Graulich, N., & Schween, M. (2018). Concept-Oriented Task Design: Making Purposeful Case Comparisons in Organic Chemistry. Journal of Chemical Education, 95(3), 376−383. doi:10.1021/acs.jchemed.7b00672

Grove, N. P., Cooper, M. M., & Rush, K. M. (2012). Decorating with Arrows: Toward the Development of Representational Competence in Organic Chemistry. Journal of Chemical Education, 89(7), 844-849. doi:10.1021/ed2003934

Hammer, D., Elby, A., Scherr, R. E., & Redish, E. F. (2005). Resources, framing, and transfer. In J. P. Mestre (Ed.), Transfer of learning from a modern multidisciplinary perspective (pp. 89-119). Greenwich: Information Age Publishing.

Kraft, A., Strickland, A. M., & Bhattacharyya, G. (2010). Reasonable reasoning: multi-variate problem-solving in organic chemistry. Chemistry Education Research and Practice, 11(4), 281-292. doi:10.1039/c0rp90003f

Kuhn, D. (2007). Reasoning About Multiple Variables: Control of Variables Is Not the Only Challenge. Science Education, 91(5), 710-726. doi:10.1002/sce.20214

Kuhn, D., Iordanou, K., Pease, M., & Wirkala, C. (2008). Beyond control of variables: What needs to develop to achieve skilled scientific thinking? Cognitive Development, 23(4), 435-451. doi:10.1016/j.cogdev.2008.09.006

Kuhn, D., Ramsey, S., & Arvidsson, T. S. (2015). Developing multivariable thinkers. Cognitive Development, 35, 92-110. doi:10.1016/j.cogdev.2014.11.003

Maeyer, J., & Talanquer, V. (2013). Making Predictions About Chemical Reactivity: Assumptions and Heuristics. Journal of Research in Science Teaching, 50(6), 748-767. doi:10.1002/tea.21092

Moon, A., Stanford, C., Cole, R., & Towns, M. (2016). The nature of students' chemical reasoning employed in scientific argumentation in physical chemistry. Chemistry Education Research and Practice, 17(2), 353-364. doi:10.1039/c5rp00207a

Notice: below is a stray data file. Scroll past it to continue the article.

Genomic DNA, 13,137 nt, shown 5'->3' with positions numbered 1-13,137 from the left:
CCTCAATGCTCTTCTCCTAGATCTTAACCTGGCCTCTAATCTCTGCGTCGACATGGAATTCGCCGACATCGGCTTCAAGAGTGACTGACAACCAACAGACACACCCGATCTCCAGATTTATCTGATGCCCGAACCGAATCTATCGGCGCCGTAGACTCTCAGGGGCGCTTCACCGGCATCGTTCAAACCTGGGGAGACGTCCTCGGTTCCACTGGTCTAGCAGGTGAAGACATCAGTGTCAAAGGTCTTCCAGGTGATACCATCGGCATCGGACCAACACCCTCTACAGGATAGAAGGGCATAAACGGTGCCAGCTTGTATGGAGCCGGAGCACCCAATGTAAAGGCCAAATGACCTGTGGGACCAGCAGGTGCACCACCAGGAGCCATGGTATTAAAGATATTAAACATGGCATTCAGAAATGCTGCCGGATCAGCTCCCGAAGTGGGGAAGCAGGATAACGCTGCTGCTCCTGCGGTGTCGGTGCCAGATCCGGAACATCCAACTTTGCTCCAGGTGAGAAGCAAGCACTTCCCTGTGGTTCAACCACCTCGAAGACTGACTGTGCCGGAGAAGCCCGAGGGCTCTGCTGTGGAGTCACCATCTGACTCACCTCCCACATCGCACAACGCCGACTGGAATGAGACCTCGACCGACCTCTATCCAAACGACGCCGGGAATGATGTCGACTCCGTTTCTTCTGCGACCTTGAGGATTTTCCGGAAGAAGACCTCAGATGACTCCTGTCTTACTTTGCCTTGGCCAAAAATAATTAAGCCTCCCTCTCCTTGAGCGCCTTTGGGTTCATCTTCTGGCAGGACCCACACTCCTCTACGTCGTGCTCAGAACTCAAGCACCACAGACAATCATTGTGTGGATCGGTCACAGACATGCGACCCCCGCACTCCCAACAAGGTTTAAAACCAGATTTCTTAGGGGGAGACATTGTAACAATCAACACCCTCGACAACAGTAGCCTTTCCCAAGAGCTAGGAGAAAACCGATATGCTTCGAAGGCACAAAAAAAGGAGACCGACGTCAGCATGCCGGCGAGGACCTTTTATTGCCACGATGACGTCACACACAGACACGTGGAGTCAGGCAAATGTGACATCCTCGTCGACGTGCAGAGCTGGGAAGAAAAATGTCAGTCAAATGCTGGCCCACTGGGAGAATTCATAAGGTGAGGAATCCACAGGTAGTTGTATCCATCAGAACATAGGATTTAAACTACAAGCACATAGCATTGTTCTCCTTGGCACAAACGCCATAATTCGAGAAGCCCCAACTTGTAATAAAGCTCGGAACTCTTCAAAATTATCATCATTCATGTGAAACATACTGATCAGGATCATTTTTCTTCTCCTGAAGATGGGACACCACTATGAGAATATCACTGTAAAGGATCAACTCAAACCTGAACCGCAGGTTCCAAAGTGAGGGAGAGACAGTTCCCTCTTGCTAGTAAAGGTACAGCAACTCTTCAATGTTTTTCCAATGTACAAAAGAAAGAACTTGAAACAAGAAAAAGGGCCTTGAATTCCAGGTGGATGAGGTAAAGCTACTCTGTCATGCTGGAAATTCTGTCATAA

Moreira, P., Marzabal, A., & Talanquer, V. (2018). Using a mechanistic framework to characterise chemistry students' reasoning in written explanations. Chemistry Education Research and Practice, 20(1), 120-131. doi:10.1039/C8RP00159F

Paas, F., Renkl, A., & Sweller, J. (2003). Cognitive Load Theory and Instructional Design: Recent Developments. Educational Psychologist, 38(1), 1-4. doi:10.1207/s15326985ep3801_1

Popova, M., & Bretz, S. L. (2018). Organic Chemistry Students’ Understandings of What Makes a Good Leaving Group. Journal of Chemical Education, 95(7), 1094–1101. doi:10.1021/acs.jchemed.8b00198

Rozier, S., & Viennot, L. (1991). Students’ reasonings in thermodynamics. International Journal of Science Education, 13(2), 159-170. doi:10.1080/0950069910130203

Russ, R. S., Scherr, R. E., Hammer, D., & Mikeska, J. (2008). Recognizing Mechanistic Reasoning in Student Scientific Inquiry: A Framework for Discourse Analysis Developed From Philosophy of Science. Science Education, 92(3), 499-525. doi:10.1002/sce.20264

Sevian, H., & Talanquer, V. (2014). Rethinking chemistry: a learning progression on chemical thinking. Chemistry Education Research and Practice, 15(1), 10-23. doi:10.1039/C3RP00111C

Strickland, A. M., Kraft, A., & Bhattacharyya, G. (2010). What happens when representations fail to represent? Graduate students’ mental models of organic chemistry diagrams. Chemistry Education Research and Practice, 11(4), 293-301. doi:10.1039/c0rp90009e

Sweller, J. (1994). Cognitive load theory, learning difficulty, and instructunal design. Learning and Instruction, 4(4), 295-312. doi:10.1016/0959-4752(94)90003-5

Talanquer, V. (2018). Chemical rationales: another triplet for chemical thinking. International Journal of Science Education, 40(15), 1874-1890. doi:10.1080/09500693.2018.1513671

Todd, P. M., & Gigerenzer, G. (2000). Précis of Simple heuristics that make us smart. Behavioral and Brain Sciences, 23(5), 727-741. doi:10.1017/S0140525X00003447

Toulmin, S. (1958). The uses of argument. Cambridge: Cambridge University Press.

van Merrienboer, J. J. G., Kirschner, P. A., & Kester, L. (2003). Taking the Load Off a Learner's Mind: Instructional Design for Complex Learning. Educational Psychologist, 38(1), 5-13. doi:10.1207/s15326985ep3801_2

Vygotsky, L. S. (1978). Mind in society: The development of higher psychological processes. Cambridge: Harvard University Press.

Weinrich, M. L., & Sevian, H. (2017). Capturing students’ abstraction while solving organic reaction mechanism problems across a semester. Chemistry Education Research and Practice, 18(1), 169-190. doi:10.1039/c6rp00120c

Weinrich, M. L., & Talanquer, V. (2016). Mapping students' modes of reasoning when thinking about chemical reactions used to make a desired product. Chemistry Education Research and Practice, 17(2), 394-406. doi:10.1039/c5rp00208g

Published
2019-11-26
How to Cite
Caspari , I., & Graulich, N. (2019). Scaffolding the structure of organic chemistry students’ multivariate comparative mechanistic reasoning. International Journal of Physics & Chemistry Education, 11(2), 31-43. Retrieved from http://ijpce.org/index.php/IJPCE/article/view/39